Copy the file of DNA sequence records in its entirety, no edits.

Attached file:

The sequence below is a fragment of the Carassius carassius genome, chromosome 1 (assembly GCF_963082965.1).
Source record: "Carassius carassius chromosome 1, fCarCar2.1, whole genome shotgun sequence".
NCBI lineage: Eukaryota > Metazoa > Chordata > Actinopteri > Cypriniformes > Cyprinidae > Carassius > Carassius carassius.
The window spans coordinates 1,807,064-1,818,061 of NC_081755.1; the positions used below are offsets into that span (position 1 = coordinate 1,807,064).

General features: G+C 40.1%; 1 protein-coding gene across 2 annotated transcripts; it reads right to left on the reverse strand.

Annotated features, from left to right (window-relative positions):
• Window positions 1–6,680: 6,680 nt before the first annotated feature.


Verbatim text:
The sequence below is a fragment of the Carassius carassius genome, chromosome 1 (assembly GCF_963082965.1).
Source record: "Carassius carassius chromosome 1, fCarCar2.1, whole genome shotgun sequence".
NCBI lineage: Eukaryota > Metazoa > Chordata > Actinopteri > Cypriniformes > Cyprinidae > Carassius > Carassius carassius.
The window spans coordinates 1,807,064-1,818,061 of NC_081755.1; the positions used below are offsets into that span (position 1 = coordinate 1,807,064).

General features: G+C 40.1%; 1 protein-coding gene across 2 annotated transcripts; it reads right to left on the reverse strand.

Annotated features, from left to right (window-relative positions):
• Window positions 1–6,680: 6,680 nt before the first annotated feature.